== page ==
Since I’ve started cycling, I’ve often wished for a cultured, sophisticated friend of the European variety. I imagine this well-connected friend, preferably reasonably attractive and trilingual, would never lack in single, male friends with chiseled features and lithe bicycles. This friend would somehow always have access to villas and chateaus, dispersed across the European Continent, in which one could crash for weeks at a time, conveniently located near spectacular riding routes. There’d be a flat in London, too, should the need for a Vivienne Westwood shopping spree ever arise, but the majority of our time will be spent in Italian cafes or the French Alps. Always in our respective kits.
Unfortunately, either birds of vastly different feathers don’t like to flock together, or, the more gentle explanation to my self-confidence would suggest, that this type of fun-at-parties, almost-annoying-cultured-in-that-European-way-but-doesn’t-come-off-as-a-total-douche friend simply doesn’t exist. Never mind that Europeans probably can’t see much charm in the cultural atrophy and addictions to reality TV that your typical Americanized individual has to offer. It’s much easier for me to explain this empty hole in my friend roster to impossibility.
Conceding that this friend can only truly exist in the confines of fantasy, it’s not a stretch, then, to imagine this individual handing you the cyclocross equivalent of the Devil’s Handbook. Except that it’s a DVD called, “Das Pro und the Rookie,” featuring lots of Belgian people, Tim Johnson, and Chandler Delinks speaking French.
It’s not porn, but as a ‘cross neophyte, the documentary is like a primer on what I need to know to most effectively pretend that I know what I’m talking about when discussing this particular discipline. Which is to say, it might be pretty close.
Because who doesn’t get off on sticky, slippery bikes races in exotic and freezing Belgian cities? If I’m honest with myself, the answer to that question would be, “mostly everyone.” But because a reality that doesn’t parse perfectly with my imagination disturbs me, I choose not to interact with the ‘cross-ignorant and thrill-deprived. It’s made for a markedly happier state of mind, and friends who would totally understand why LOLing on the trainer while watching “Das Pro,” is completely acceptable, and expected, behavior.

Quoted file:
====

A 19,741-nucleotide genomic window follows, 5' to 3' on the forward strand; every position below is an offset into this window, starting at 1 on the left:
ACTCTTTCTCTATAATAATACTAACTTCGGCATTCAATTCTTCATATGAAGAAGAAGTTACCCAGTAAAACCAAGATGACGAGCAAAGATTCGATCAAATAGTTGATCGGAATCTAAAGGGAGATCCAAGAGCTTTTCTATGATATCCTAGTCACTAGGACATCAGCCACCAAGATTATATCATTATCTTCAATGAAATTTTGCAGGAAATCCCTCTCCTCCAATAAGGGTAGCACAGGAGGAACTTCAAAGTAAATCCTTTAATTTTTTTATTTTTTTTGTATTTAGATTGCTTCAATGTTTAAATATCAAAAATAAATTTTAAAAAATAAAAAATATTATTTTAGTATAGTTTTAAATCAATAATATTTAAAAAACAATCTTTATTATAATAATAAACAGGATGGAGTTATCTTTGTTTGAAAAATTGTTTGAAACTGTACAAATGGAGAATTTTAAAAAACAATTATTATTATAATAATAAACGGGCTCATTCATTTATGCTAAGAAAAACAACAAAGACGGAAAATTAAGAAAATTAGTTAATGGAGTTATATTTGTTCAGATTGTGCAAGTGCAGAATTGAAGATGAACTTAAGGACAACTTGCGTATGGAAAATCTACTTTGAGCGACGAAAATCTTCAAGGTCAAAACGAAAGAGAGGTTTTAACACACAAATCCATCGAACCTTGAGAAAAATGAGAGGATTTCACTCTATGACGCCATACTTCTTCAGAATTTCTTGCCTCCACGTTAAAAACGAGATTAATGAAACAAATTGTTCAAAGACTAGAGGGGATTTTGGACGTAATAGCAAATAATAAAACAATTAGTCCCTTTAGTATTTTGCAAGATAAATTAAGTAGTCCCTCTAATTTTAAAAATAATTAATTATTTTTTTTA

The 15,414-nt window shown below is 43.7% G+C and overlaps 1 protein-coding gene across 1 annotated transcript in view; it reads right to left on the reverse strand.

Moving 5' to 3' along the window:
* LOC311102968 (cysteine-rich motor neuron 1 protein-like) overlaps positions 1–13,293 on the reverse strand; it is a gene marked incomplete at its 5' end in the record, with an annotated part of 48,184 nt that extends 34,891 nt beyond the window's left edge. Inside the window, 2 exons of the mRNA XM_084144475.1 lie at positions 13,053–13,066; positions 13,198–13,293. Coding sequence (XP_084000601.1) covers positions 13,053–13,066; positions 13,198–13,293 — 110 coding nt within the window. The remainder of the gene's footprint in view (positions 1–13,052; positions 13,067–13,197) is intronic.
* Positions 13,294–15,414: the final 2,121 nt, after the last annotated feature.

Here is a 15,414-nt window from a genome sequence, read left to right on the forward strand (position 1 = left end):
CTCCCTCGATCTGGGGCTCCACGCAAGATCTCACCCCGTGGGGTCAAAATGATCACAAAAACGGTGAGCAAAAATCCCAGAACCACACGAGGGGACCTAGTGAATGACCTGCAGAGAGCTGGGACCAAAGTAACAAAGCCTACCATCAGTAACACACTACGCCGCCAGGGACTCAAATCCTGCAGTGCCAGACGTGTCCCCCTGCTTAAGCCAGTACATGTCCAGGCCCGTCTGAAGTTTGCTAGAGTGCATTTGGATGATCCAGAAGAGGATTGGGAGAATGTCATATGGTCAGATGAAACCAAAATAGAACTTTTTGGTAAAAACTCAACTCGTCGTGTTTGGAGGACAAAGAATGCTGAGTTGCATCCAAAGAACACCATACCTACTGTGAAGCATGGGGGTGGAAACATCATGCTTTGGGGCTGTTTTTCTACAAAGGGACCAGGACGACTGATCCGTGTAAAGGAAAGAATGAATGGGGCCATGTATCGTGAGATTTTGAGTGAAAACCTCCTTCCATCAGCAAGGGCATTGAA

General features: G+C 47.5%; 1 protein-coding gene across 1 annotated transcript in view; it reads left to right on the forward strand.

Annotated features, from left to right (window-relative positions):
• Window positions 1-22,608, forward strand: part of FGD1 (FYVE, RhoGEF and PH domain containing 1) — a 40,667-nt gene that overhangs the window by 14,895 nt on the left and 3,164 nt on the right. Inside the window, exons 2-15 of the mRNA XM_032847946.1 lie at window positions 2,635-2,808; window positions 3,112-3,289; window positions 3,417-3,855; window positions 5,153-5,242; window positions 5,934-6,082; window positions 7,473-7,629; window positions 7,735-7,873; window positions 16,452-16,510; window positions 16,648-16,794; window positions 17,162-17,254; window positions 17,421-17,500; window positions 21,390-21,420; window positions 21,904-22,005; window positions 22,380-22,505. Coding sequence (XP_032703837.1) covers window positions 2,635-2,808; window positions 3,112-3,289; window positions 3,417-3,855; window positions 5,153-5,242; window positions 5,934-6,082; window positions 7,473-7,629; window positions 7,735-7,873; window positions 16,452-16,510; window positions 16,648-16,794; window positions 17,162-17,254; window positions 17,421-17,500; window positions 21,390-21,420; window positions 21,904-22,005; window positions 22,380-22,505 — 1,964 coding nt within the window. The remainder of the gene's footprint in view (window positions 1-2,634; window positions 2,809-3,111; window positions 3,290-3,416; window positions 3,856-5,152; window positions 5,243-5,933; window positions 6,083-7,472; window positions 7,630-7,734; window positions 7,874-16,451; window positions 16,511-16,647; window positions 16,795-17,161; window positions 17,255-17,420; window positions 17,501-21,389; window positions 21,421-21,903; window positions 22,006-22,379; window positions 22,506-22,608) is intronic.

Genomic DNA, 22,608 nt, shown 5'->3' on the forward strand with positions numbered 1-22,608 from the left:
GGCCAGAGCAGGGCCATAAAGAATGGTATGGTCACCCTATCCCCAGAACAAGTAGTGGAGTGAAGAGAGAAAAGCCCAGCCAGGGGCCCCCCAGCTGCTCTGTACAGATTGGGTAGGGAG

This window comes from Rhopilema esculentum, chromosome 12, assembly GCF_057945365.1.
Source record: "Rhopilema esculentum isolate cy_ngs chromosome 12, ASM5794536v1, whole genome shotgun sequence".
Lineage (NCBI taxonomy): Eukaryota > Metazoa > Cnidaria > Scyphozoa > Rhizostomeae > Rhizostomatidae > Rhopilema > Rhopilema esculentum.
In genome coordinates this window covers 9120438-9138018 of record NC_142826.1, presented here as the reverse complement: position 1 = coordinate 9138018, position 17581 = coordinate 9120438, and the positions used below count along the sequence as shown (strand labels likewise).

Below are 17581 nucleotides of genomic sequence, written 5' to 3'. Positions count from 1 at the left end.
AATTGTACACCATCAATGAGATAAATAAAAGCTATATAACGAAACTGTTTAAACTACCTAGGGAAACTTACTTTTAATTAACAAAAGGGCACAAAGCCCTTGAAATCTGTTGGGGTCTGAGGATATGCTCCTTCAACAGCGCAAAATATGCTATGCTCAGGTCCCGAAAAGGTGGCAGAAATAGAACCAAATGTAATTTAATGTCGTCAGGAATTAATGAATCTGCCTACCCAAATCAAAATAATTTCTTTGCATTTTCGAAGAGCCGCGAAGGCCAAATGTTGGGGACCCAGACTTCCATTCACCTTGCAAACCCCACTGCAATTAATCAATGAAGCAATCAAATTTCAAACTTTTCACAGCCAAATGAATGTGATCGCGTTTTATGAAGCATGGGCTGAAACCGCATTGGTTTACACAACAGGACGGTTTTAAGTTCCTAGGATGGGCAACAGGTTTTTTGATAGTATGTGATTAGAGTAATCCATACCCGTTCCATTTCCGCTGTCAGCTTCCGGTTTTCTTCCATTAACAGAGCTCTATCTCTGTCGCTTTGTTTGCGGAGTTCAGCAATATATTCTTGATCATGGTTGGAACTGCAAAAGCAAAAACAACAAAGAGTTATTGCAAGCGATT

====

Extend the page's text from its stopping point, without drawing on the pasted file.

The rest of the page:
And this documentary – made by Chan and Todd Prekaski about Chan and Tim’s respective 2010/2011 ‘cross seasons – is that good. Not just “I’m friends with Chan and Tim so I have to say it’s good,” good, because honestly, after Chan outright ruined season three of “The Wire” two hours after I first met him, I don’t feel like I owe him anything. This was confirmed on Monday when he ruined “Dexter” for me. Thus, I’m arguably in the perfect position to rip Chan a new one…and this documentary is still hilarious, well-paced, and knows how to deliver the excitement of a ‘cross race through a video lens. I was actually disappointed that there wasn’t going to be another episode next week.
That’s not to say that it’s dumbed down entertainment a la reality TV [no cat fights are involved here]; it’s intelligent and interesting, and never regresses to macho-ness or over-analysis. “Das Pro,” gives you ‘cross as it is in Europe, raced by Chan in the Master’s World Championships, and by Tim and Team Cannondale p/b Cyclocrossworld.com in the World Championships, with the additional twist of Chan’s commentary and some great video editing. As any good documentary should, it also reflects reality – the ups and downs of racing, as well as the camaraderie between the pro[s] and the rookie. It’s not a collection of clips of how these guys would like to appear, either. The sarcastic banter between Tim and Chan, how genuinely nice Jamey Driscoll is [he told me with a straight face that no, Chan was really lying about that spoiler in “The Wire,” even though he wasn’t]; these are things that are, as far as I can attest, real. I almost wish I could pull a Chan here and give away some major spoilers.
But as the future of younger souls rests on the fact that I don’t, I’m keeping my lips sealed. Because proceeds from the sale of “Das Pro und the Rookie” DVDs go towards Tim’s Mud Fund, a scholarship set up for promising junior and U23 American ‘cross racers to take some of the financial stress of racing off of their shoulders. It’s what I’d imagine my fantasy Euro friend’s philanthropic father would be into, because he would surely love ‘cross.
Clearly, I’m loathe to give up my European friend aspirations, even if they’re of the modest, super-loaded-attractive-friend-with-hot-bike-friends-and-tons-of-connections variety. The footage in “Das Pro” hasn’t exactly killed my boner for Europe, either. There’s something inspiring, though, about Americans racing their guts out in this almost peculiar cycling discipline, going head to head with Belgians who look like they were genetically engineered to portage, mount, dismount, and run a bike through mud and snow. It’s almost enough to forgive them for that whole spoiler thing.